The review of additional Hillary Clinton emails does not change the conclusion that she should not face charges, the FBI director has told the US Congress.
In a letter to Congress, James Comey said that he was not going to revisit his prior conclusion that Clinton acted legally - albeit carelessly - in using a private account while she was secretary of state. He writes:
“Since my letter, the FBI investigative team has been working around the clock to process and review a large volume of emails from a device obtained in connection with an unrelated criminal investigation. During that process we reviewed all of the communications that were to or from Hillary Clinton while she was Secretary of State. Based on our review, we have not changed our conclusions that we expressed in July with respect to Secretary Clinton. I am very grateful to the professionals at the FBI for doing an extraordinary amount of high-quality work in a short period of time.”
There was a muted reaction from the Clinton campaign.
“We’re glad this matter is resolved,” Jennifer Palmieri, Clinton’s communications director, told reporters traveling with the campaign to Ohio.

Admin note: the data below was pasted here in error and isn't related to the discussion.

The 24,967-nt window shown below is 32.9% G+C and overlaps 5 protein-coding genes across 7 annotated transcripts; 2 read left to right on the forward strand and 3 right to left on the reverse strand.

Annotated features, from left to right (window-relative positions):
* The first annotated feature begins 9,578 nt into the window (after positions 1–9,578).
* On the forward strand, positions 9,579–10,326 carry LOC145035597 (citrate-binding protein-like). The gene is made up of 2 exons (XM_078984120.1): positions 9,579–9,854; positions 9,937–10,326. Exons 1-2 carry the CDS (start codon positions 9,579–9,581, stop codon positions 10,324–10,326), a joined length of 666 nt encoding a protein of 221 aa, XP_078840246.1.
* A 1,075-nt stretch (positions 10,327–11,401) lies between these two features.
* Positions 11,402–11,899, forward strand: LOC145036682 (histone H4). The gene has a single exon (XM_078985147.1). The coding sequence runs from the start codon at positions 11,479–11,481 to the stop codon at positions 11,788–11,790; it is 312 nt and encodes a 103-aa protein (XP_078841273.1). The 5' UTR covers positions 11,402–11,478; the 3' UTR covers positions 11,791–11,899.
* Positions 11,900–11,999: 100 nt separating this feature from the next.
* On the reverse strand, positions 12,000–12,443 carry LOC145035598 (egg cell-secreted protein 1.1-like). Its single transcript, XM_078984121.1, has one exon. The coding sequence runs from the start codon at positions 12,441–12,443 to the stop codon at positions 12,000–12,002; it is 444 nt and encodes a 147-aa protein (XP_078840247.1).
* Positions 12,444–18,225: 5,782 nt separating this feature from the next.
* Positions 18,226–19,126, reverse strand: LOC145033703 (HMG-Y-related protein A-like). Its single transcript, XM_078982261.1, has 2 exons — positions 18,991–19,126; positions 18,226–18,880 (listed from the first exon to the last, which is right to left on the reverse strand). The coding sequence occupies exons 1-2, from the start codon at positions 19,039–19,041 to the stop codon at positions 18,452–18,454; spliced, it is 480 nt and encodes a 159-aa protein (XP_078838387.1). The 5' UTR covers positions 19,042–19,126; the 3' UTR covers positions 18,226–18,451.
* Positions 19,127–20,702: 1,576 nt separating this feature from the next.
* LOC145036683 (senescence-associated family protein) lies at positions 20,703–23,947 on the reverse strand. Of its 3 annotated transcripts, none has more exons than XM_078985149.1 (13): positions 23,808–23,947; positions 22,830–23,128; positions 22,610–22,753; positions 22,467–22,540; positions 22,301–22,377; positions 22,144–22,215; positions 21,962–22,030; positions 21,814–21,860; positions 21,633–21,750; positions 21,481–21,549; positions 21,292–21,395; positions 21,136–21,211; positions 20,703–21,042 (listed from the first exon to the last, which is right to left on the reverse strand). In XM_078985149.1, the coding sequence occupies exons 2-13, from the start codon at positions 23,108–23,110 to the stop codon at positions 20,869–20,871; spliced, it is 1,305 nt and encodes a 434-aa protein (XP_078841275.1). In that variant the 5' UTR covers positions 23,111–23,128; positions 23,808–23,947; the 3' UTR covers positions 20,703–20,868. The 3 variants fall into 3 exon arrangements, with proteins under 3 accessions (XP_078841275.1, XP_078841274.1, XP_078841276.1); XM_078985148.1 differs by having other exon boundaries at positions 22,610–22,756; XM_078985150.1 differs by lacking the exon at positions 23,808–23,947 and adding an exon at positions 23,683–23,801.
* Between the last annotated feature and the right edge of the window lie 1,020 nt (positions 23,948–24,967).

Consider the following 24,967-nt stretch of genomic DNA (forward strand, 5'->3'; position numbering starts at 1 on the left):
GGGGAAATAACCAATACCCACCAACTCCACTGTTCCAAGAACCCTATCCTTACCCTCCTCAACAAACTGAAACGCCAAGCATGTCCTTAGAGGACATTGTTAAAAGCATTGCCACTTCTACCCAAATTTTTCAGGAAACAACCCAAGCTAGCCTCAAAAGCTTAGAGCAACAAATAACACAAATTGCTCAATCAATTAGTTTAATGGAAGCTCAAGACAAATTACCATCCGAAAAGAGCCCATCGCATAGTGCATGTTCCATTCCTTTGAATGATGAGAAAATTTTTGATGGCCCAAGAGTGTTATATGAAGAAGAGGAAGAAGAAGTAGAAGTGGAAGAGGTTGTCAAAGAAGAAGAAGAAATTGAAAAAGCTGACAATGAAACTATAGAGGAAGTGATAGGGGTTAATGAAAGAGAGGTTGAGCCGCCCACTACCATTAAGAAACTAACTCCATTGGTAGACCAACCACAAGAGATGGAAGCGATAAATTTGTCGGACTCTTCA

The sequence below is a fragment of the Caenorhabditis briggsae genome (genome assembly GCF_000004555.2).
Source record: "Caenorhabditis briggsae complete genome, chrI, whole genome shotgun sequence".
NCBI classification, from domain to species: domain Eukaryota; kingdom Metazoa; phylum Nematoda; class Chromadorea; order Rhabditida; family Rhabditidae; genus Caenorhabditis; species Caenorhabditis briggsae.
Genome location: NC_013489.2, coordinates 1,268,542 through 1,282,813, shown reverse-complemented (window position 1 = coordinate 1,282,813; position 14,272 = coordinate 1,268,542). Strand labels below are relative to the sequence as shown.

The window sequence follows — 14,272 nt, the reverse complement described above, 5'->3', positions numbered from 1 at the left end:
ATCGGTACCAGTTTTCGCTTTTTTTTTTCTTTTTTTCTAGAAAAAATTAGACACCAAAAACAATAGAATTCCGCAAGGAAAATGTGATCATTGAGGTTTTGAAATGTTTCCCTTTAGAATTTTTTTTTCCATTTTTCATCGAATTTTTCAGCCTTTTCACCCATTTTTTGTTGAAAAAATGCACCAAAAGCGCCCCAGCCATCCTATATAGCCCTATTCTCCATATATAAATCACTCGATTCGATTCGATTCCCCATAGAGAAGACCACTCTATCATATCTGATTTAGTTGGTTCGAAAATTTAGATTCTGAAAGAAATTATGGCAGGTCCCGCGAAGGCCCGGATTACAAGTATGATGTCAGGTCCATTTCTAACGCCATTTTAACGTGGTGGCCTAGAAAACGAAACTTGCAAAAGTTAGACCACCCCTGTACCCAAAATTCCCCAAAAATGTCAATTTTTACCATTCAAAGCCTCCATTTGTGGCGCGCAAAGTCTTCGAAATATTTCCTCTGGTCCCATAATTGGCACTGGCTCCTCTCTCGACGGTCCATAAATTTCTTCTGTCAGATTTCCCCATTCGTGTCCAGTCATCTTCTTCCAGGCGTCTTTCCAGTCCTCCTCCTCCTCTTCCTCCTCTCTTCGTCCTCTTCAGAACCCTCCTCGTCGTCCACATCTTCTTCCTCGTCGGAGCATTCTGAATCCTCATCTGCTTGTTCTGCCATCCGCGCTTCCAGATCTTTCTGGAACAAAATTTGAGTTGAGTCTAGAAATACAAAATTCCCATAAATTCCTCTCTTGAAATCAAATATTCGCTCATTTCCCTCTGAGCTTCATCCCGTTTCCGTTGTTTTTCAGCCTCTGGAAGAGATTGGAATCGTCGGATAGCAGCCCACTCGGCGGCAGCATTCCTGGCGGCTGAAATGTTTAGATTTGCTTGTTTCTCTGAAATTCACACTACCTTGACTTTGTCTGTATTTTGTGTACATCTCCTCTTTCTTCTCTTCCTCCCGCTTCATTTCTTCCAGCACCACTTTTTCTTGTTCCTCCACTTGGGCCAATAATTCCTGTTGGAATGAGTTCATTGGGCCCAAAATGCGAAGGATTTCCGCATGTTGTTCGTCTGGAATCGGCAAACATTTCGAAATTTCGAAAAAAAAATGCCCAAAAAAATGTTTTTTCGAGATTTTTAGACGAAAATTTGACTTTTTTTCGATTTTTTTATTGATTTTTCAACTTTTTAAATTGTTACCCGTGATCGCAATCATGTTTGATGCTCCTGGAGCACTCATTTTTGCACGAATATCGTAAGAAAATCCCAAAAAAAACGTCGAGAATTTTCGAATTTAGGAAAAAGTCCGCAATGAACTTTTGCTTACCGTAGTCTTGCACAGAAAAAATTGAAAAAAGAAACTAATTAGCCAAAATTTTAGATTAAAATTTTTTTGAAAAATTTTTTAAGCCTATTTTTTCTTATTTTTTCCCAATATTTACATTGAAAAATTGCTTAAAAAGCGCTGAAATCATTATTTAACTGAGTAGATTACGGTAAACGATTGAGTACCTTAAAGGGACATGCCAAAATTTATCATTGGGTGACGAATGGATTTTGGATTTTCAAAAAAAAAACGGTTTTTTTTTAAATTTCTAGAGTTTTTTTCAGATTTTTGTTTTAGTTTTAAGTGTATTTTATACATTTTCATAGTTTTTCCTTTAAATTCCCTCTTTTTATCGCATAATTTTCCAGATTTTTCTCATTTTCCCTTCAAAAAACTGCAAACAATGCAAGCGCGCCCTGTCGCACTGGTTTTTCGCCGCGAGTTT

This is a copy of the full letter.
US broadcasters are reporting the emails that prompted the investigation to effectively be re-opened were duplicates.
Naturally, Trump, who had praised Comey’s bravery, reacted by resorting to one of his favourite lines.
“She’s protected by a rigged system,” he said. “She shouldn’t even be allowed to run for president.”
And while there is clear relief in the Clinton campaign, the question is whether the damage has already been done.
A week ago, Comey rocked the presidential campaign by announcing that the FBI had discovered additional emails that were potentially pertinent to Clinton’s server.
The short letter Comey sent to Congress was vague, but reports revealed that the emails had been discovered on the computer of politician Anthony Weiner, the estranged husband of longtime Clinton aide Huma Abedin.
The revelation has helped Trump to frame his argument in the last week of the campaign and switching the media’s attention towards away from his misdemeanours.